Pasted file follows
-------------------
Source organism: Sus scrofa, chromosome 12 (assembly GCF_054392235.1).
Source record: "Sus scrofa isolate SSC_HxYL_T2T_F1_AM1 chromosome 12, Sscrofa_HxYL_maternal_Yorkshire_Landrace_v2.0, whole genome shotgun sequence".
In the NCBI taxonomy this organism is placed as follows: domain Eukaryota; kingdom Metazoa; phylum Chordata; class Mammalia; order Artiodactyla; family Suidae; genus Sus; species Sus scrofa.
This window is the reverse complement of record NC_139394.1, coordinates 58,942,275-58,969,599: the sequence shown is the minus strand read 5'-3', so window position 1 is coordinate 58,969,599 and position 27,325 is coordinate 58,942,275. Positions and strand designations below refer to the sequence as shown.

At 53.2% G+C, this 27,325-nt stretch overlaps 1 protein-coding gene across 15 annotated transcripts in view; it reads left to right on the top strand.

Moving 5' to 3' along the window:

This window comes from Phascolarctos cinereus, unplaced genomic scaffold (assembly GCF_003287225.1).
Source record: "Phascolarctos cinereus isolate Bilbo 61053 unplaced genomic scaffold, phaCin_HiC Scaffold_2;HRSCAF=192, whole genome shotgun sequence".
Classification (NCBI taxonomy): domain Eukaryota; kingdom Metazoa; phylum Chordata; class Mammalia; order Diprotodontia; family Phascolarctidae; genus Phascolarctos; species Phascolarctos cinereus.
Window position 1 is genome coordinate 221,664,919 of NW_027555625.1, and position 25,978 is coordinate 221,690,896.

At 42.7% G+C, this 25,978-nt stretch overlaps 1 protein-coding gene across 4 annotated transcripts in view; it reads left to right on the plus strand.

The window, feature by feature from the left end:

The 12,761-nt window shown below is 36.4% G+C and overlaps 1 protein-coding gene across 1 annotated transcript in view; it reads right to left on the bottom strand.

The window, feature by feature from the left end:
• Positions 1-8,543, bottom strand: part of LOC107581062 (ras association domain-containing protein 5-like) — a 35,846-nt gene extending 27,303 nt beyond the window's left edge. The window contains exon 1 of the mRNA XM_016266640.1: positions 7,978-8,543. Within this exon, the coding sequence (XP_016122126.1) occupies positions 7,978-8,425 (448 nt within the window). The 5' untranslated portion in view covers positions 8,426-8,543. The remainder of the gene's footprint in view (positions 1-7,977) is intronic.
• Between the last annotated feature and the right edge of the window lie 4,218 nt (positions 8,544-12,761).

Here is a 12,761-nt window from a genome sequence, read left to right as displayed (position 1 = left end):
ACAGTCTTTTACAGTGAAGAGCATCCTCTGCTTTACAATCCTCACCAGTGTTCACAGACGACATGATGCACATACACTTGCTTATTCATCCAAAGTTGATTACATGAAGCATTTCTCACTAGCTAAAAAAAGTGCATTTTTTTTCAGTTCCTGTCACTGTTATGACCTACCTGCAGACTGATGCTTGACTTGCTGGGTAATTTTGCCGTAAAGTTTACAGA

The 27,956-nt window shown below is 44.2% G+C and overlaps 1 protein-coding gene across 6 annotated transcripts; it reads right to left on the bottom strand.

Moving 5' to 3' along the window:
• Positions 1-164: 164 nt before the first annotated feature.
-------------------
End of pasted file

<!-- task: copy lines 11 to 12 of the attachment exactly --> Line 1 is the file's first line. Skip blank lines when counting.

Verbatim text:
At 42.7% G+C, this 25,978-nt stretch overlaps 1 protein-coding gene across 4 annotated transcripts in view; it reads left to right on the plus strand.

The window, feature by feature from the left end: